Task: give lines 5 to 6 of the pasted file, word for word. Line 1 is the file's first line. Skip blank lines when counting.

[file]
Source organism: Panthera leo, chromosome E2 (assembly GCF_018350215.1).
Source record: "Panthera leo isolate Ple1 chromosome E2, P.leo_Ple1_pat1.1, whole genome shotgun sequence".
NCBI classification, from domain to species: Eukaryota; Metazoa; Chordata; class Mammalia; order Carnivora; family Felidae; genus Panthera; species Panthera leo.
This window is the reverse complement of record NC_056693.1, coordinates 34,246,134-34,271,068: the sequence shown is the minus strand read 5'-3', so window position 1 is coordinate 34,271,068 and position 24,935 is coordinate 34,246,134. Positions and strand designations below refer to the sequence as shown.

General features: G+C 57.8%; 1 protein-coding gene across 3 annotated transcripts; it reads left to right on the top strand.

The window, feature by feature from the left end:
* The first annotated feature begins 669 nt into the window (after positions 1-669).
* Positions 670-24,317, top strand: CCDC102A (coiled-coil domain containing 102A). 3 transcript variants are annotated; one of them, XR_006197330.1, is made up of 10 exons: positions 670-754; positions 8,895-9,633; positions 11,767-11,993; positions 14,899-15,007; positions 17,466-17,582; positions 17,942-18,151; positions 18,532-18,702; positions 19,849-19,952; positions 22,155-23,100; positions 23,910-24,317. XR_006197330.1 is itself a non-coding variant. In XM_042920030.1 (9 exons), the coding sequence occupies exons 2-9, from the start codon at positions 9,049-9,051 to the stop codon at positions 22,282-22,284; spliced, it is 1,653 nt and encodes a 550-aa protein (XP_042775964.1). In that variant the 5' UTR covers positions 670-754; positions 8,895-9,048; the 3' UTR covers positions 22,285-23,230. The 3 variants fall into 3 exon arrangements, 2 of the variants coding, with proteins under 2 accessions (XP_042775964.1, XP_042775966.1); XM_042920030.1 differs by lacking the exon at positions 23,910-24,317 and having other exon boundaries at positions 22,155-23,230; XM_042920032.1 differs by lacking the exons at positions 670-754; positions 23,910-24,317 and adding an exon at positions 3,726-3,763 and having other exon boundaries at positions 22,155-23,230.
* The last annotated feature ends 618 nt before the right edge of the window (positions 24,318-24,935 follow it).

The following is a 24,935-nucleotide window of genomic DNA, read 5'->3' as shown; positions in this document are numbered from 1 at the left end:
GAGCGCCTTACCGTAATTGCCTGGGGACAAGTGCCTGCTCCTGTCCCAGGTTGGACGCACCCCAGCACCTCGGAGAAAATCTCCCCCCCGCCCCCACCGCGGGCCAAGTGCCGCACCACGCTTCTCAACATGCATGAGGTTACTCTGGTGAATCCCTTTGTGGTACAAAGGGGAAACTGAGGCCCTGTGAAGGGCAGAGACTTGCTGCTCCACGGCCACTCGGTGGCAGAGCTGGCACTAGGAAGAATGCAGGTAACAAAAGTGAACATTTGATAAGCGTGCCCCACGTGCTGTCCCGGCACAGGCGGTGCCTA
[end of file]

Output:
General features: G+C 57.8%; 1 protein-coding gene across 3 annotated transcripts; it reads left to right on the top strand.

The window, feature by feature from the left end: